In larger concentrations, however, cyanide can cause gasping, weakness, excitement, pupil dilation, spasms, convulsions, coma and respiratory failure leading to death[
The fruits and flowers of most members of this genus generally have low or very low concentrations of this toxin, though the seeds and young shoots can contain much higher levels.
The levels of toxin can be detected by the level of bitterness:- for example sweet tasting almond seeds are a major food crop and are often eaten in quantity, whilst bitter tasting almond seeds are used as a flavouring (in marzipan for example) but are not usually eaten on their own.
In general, it can be considered safe to eat any fruit or seed from species in this genus that either have a sweet flavour or are slightly bitter. Great caution should be taken, however, if the flavour is moderately to very bitter[
South-eastern N. America - Arkansas to North Carolina, south to Texas and Florida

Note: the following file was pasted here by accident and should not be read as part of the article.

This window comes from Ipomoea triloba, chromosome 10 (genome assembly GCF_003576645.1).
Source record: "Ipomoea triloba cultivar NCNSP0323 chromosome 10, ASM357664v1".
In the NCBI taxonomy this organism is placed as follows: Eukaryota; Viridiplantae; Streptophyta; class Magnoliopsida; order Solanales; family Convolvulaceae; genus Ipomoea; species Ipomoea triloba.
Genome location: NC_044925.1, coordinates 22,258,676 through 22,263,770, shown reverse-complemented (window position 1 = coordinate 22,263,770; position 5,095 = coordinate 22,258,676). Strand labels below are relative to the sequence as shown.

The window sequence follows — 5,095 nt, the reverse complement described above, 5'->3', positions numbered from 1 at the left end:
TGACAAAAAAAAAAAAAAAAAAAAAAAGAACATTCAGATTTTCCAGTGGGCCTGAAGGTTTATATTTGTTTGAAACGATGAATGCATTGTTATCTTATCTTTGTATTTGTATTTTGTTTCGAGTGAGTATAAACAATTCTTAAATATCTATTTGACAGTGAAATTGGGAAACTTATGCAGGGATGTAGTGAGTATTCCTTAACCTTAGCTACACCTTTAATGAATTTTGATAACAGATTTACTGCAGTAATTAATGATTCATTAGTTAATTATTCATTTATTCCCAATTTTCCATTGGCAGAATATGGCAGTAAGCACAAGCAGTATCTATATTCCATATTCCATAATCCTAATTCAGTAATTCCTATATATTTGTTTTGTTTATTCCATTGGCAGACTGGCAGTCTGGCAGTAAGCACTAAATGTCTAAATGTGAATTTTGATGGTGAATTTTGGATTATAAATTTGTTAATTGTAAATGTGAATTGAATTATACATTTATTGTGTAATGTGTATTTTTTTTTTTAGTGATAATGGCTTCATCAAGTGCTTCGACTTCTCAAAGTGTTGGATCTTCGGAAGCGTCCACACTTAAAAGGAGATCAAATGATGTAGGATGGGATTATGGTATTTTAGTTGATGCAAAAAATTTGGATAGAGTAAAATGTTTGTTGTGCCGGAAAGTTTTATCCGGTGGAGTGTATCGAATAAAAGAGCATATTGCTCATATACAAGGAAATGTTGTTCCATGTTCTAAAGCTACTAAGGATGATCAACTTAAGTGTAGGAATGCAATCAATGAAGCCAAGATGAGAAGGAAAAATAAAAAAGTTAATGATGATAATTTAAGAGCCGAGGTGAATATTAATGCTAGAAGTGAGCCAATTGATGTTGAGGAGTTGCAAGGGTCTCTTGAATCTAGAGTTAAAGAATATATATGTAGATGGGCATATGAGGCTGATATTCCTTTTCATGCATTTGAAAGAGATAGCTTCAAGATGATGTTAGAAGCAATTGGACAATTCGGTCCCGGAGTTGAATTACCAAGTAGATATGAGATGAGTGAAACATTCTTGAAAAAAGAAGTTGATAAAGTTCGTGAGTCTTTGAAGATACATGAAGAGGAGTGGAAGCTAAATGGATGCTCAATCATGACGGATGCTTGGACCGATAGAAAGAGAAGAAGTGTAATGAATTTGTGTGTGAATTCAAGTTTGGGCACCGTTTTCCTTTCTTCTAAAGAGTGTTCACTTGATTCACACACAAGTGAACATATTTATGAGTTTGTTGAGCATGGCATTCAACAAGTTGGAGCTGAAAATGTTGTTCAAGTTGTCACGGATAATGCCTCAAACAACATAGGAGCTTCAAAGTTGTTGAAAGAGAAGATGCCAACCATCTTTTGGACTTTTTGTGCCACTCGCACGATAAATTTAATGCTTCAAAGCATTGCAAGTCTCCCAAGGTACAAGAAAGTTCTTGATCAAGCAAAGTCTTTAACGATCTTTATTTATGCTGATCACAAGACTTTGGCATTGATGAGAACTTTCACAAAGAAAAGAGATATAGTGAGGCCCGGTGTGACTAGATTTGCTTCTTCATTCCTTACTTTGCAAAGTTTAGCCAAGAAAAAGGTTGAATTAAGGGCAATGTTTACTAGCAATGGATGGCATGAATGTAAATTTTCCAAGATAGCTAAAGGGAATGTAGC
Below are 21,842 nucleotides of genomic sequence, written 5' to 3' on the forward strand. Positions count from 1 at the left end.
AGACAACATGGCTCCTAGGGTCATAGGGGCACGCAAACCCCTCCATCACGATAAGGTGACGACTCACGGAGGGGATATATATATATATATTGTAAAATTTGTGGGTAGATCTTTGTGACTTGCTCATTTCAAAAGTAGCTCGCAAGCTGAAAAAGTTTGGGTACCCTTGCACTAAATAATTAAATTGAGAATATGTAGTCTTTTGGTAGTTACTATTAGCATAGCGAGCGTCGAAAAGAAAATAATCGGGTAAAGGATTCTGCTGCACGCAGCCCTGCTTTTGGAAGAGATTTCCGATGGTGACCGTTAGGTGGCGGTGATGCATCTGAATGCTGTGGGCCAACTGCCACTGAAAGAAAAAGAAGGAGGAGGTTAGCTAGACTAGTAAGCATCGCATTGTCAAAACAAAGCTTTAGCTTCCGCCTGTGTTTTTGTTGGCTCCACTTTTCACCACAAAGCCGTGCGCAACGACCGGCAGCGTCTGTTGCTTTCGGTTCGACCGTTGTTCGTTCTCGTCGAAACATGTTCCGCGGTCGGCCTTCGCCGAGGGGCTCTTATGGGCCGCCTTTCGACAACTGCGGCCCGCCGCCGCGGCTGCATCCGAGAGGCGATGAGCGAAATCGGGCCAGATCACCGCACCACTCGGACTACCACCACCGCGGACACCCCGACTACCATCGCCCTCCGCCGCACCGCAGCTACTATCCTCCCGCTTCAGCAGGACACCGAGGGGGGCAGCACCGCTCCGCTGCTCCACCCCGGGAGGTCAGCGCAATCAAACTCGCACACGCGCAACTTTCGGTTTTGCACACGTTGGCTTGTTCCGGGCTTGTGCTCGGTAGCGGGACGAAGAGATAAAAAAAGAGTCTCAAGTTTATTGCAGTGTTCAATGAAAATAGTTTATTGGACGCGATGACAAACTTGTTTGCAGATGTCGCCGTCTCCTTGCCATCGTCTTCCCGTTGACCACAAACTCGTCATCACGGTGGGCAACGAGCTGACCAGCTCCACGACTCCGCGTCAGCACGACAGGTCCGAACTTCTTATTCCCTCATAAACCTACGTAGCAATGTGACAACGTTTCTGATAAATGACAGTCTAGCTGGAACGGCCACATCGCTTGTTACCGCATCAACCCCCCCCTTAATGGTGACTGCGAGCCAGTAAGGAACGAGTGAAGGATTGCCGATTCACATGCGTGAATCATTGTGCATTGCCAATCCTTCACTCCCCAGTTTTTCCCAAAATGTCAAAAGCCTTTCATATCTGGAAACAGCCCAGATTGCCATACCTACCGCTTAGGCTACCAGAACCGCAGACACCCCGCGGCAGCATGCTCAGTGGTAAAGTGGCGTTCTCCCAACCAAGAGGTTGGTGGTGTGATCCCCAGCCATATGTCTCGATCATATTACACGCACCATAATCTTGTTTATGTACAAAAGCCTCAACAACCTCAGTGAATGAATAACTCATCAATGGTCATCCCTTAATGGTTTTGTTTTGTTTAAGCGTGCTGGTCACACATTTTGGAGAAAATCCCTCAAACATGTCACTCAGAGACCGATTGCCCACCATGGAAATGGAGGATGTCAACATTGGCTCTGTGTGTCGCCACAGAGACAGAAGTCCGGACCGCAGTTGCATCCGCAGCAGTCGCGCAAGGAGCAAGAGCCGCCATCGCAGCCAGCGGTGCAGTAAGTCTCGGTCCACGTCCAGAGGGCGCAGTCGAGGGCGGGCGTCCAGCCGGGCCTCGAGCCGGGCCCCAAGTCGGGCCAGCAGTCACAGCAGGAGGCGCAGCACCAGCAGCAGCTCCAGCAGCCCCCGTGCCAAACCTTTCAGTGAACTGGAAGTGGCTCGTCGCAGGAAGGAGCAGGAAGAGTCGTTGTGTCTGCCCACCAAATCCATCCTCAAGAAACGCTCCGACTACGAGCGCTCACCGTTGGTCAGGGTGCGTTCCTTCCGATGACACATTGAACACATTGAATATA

Deep, well-drained rich moist bottomlands, bluffs or streambanks[
]. Stream bottoms, thickets, wooded uplands, maritime forests, naturalizing in urban woodlands; at elevations up to 200 metres[
|Other Uses Rating||
|Cultivation Status||Ornamental, Wild
There are conflicting reports regarding the hardiness of Prunus caroliniana. In one, the species is said to be tender outside of the mildest areas of the temperate zone, tolerating occasional, short-lived temperatures down to around -5°c[
]. Another says that it succeeds in climatic zone 7, tolerating temperatures down to about -15°c for short periods[
]. Since the range of this species is from the subtropical state of Florida north to Arkansas and North Carolina, it quite probably depends upon the provenance of the plant as to how cold tolerant it may be[
Requires a well-drained moisture retentive soil[
]. Succeeds in a hot dry position. Succeeds in light shade but fruits better in a sunny position[
]. Thrives in a loamy soil, doing well on limestone[
]. Prefers some chalk in the soil but apt to become chlorotic if too much is present[
]. Fairly wind-resistant[